Landowner's rights – Telecoms Code


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The uncertain waters surrounding the rights of operators of telecoms apparatus became considerably choppier at the end of 2017 when the Digital Economy Act bought into force the new Electronic Communications Code (the Code). The goal of the Code was to provide sufficient rights to telecoms operators to be able to meet the public's increasing demand for connectivity.

The Code not only gives greater security to operators with equipment in place, but also provides operators the ability to carry out surveys to assess prospective sites.

The question of survey rights and where these fall within the Code was examined by the Court of Appeal (The University of London v Cornerstone Telecommunications Infrastructure Limited [2019] EWCA Civ 2075).

The telecoms operator served notice requesting a survey of a potential apparatus site on the roof of university halls. The Court of Appeal upheld the decision by the Upper Tribunal that such surveys are capable of being a Code right, satisfying the public policy of improving electronic communication services. A key consideration in CTIL's favour was that its apparatus on an adjoining site was being removed due to redevelopment, but this decision effectively enshrines the rights of Code operators to carry out surveys on private land.

Should a landowner receive a request from an operator to carry out a survey and push back, the operator may serve a formal notice for interim Code rights. If the site provider fails to agree to the terms of the notice within 28 days then the operator may apply to the Upper Tribunal for an order. There are practical points to consider – such as the availability of alternative sites in the area; however, following the University of London case, it is likely that any application by an operator for interim Code rights to carry out surveys would succeed.

This follows a general trend of upholding Code rights that have a clear link to achieving widespread connectivity. This has been seen in decisions that protect continued coverage where a redevelopment ground was not viable and only used to frustrate Code rights (EE Ltd & Hutchison 3G UK Ltd-v-Sir James Chichester [2019]) or to ensure that an operator remains in occupation (Cornerstone Telecommunications Infrastructure Ltd-v-Compton Beauchamp Estates Ltd [2019]). 

With operators able to apply to the Upper Tribunal for interim rights, in the event of receiving a request for a survey, the best course of action may be for a landowner to work with the operator from an early stage to establish favourable commercial terms. This can include requirements for a certain level of public liability insurance and indemnity for damage. Accompanied access may prove more difficult with Covid-19 restrictions in place, and recent government guidance has indicated that it is vital for access to be provided for repairs, maintenance and upgrades, although the extent of this is yet to be tested. Early communication with the operator may also allow a landowner to set the perimeters of a potential future occupation, with an effect on valuation.

As well as considerations on acquisition, the buyer needs to be aware of potential issues for raising finance by using the property as a security. Very often telecoms infrastructure is owned by a third party – telecoms provider – and the terms of the use of such infrastructure is governed by either a lease or a licence. When charging, consideration should be given to the terms of any such lease or licence from the position of the lender as there is a requirement to report on any such documentation in a charging exercise. In particular, the lender will be looking at any third party rights and reservations over the property in order to repair and maintain the telecoms infrastructure, what may happen should any damage be caused to the property whilst the third party is accessing the infrastructure, the term of any such lease or licence, the position on security of tenure and any forfeiture clauses which may prejudice the lender.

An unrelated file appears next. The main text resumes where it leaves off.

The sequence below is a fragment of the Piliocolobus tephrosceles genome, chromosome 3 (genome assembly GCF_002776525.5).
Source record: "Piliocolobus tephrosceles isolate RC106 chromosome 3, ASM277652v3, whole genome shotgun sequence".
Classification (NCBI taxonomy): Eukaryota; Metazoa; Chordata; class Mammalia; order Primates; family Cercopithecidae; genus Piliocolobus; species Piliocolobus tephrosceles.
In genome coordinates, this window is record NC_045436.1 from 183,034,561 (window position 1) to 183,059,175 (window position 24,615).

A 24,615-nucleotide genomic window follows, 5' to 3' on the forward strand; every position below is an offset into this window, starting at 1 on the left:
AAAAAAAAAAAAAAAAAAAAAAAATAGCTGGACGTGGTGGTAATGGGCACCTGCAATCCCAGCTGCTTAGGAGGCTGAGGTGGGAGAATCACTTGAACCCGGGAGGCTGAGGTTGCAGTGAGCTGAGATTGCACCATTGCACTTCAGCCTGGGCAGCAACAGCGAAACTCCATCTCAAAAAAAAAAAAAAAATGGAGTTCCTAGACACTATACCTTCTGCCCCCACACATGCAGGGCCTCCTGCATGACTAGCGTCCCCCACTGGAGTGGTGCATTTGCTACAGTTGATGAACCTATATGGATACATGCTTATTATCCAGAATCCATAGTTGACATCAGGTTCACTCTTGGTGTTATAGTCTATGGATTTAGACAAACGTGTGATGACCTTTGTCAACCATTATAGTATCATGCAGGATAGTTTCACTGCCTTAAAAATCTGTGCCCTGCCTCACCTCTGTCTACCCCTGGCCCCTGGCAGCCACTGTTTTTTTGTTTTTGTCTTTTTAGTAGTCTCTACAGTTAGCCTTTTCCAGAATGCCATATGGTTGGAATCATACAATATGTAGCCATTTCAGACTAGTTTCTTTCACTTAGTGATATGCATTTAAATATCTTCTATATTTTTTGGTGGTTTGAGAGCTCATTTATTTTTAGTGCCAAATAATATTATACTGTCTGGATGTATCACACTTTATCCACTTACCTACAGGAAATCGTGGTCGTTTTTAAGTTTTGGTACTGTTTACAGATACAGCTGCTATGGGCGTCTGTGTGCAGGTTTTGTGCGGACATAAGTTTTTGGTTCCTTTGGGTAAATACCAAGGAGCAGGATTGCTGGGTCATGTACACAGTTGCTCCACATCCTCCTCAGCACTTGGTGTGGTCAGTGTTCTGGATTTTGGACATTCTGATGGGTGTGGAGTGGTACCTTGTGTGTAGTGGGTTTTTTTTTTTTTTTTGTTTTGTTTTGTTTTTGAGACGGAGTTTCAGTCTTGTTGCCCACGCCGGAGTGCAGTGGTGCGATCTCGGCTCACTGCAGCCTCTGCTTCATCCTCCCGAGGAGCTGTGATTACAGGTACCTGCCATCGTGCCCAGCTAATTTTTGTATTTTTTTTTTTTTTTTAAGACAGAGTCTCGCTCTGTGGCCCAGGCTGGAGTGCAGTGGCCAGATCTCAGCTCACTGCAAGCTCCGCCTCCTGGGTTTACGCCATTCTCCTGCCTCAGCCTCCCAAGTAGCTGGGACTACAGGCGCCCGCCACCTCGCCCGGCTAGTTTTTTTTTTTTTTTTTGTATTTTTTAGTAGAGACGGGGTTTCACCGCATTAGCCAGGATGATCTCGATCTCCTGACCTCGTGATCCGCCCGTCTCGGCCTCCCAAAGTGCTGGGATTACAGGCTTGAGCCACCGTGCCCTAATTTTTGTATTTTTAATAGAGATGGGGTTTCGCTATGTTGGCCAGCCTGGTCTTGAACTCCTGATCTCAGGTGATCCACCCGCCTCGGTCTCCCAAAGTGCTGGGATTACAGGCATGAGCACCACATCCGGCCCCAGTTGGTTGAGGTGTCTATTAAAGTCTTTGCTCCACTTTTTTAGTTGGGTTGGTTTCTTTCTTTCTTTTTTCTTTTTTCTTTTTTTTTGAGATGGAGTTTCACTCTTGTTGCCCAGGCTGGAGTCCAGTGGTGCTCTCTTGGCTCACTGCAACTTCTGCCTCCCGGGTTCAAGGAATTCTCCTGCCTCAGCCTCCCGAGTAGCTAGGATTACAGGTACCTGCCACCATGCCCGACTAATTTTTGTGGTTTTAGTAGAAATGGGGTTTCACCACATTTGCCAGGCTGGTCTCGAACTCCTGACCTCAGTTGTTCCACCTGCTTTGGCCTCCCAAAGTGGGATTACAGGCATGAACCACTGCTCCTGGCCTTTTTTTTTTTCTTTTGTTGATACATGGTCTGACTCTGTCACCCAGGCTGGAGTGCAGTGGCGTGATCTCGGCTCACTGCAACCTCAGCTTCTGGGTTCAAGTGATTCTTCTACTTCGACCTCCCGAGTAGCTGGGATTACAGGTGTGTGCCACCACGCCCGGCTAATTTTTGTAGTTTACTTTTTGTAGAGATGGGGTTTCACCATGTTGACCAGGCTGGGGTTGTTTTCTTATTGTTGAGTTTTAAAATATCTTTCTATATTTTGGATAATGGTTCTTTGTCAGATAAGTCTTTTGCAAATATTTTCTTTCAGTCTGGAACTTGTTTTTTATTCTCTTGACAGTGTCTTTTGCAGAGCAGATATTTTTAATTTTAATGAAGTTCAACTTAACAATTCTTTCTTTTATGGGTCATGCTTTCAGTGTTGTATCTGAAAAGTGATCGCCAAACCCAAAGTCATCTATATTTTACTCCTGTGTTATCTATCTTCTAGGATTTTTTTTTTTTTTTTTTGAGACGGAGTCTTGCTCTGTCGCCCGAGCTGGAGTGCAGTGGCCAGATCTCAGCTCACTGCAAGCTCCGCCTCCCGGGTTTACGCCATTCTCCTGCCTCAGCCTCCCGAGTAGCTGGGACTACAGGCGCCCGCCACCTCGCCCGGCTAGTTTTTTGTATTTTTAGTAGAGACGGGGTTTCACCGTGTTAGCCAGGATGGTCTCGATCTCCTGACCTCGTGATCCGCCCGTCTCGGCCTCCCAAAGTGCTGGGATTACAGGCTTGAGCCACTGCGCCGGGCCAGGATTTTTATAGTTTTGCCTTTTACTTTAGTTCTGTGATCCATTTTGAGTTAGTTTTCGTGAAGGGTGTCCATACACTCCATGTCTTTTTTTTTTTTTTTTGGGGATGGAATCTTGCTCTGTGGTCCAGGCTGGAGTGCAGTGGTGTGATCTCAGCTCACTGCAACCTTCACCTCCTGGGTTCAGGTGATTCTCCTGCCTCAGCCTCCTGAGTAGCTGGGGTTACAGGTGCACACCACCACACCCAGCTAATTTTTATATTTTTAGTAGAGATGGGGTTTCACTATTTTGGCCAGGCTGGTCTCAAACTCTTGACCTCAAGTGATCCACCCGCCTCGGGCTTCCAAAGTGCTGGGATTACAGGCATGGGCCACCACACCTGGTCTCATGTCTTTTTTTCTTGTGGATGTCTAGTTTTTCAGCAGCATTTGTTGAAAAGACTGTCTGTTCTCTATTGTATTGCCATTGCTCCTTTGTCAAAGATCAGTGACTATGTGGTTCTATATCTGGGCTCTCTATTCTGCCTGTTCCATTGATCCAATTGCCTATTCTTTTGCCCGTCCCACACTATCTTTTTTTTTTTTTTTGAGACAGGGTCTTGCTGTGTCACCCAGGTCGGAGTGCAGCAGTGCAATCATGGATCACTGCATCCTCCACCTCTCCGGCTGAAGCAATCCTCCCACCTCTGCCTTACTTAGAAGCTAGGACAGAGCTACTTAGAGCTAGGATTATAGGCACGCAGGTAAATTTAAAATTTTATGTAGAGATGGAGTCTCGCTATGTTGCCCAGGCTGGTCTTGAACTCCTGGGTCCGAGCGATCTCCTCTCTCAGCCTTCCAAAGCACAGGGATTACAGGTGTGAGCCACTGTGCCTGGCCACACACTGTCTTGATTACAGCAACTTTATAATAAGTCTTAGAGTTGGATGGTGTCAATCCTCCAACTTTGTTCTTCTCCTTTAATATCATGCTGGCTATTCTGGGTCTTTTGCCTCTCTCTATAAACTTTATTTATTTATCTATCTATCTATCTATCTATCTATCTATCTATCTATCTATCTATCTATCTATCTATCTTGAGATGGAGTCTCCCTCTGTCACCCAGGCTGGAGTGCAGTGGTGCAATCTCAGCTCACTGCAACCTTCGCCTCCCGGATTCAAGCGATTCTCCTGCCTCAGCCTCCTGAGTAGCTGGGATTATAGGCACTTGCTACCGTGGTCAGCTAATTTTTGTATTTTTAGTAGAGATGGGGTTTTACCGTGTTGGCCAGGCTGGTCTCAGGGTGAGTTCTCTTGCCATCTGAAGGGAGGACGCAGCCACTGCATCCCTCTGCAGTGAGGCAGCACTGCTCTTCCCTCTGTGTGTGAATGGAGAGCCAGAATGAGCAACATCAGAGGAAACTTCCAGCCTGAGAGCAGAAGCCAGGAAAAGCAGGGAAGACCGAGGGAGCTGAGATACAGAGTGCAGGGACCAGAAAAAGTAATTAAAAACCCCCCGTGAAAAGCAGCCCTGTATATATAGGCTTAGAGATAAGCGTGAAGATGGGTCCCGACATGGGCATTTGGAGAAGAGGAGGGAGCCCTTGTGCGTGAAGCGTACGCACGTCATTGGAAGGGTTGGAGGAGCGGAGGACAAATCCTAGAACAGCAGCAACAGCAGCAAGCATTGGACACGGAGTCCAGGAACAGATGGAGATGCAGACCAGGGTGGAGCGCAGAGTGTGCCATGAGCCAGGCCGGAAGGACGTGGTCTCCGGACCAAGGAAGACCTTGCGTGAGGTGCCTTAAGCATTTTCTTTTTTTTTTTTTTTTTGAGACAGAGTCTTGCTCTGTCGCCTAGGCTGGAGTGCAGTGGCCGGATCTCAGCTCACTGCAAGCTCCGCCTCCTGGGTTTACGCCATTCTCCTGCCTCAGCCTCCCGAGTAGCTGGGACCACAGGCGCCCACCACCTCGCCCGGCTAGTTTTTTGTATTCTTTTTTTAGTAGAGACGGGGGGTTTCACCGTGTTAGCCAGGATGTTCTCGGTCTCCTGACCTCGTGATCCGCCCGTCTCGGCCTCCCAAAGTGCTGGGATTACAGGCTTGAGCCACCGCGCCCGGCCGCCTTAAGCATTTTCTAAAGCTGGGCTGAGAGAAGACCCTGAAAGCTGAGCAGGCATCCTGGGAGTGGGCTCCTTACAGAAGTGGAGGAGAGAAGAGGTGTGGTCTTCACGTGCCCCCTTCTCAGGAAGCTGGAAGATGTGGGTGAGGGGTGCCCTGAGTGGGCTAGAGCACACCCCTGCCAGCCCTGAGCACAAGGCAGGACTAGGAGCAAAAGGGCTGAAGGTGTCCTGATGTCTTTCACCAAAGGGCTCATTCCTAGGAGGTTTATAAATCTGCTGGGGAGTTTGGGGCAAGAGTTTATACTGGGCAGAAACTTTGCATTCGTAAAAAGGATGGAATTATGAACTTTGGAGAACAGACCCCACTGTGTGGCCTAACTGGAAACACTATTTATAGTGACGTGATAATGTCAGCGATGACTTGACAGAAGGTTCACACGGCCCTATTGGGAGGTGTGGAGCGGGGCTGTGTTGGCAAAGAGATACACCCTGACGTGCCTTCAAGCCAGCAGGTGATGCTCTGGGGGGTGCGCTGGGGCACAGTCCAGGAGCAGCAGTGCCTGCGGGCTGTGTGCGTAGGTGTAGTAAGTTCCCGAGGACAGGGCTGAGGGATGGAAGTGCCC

A lender will need to ensure that, should it find itself in an enforcement situation, the security is not compromised by any such lease or licence that is in place.

Under the new regime, reporting to the lender on such issues becomes more problematic in that these types of leases and licences do not need to be registered at the Land Registry in order to be binding on the land.  Where there is no such evidence of such rights noted on title but they still exist over the land, further searches and client input will be required to reveal any such information.

There is also now an automatic right to assign electronic communication code agreements, whereby operators can assign code rights without the consent of the landowner and any contractual provision to the contrary will be void, which may cause issues when trying to identify the current operator of any such infrastructure on the property.

Thinking of the alternative scenario where the landowner has property which is already in charge and wants to enter into arrangements with a telecoms provider for the placement of such infrastructure or equipment on its property, the owner should check carefully in its terms with the lender as to whether or not consent from the lender is required. In almost all cases, the lender's charge will be protected by a restriction on title and in order to register any new lease or licence on the title to the property, the lender's consent would need to be granted in advance of entering into any such lease or licence. This may become less relevant now as not all leases and licences will need to be registered in order to be binding but in all cases a check with the lender as to whether they need notification of such agreements will be required.

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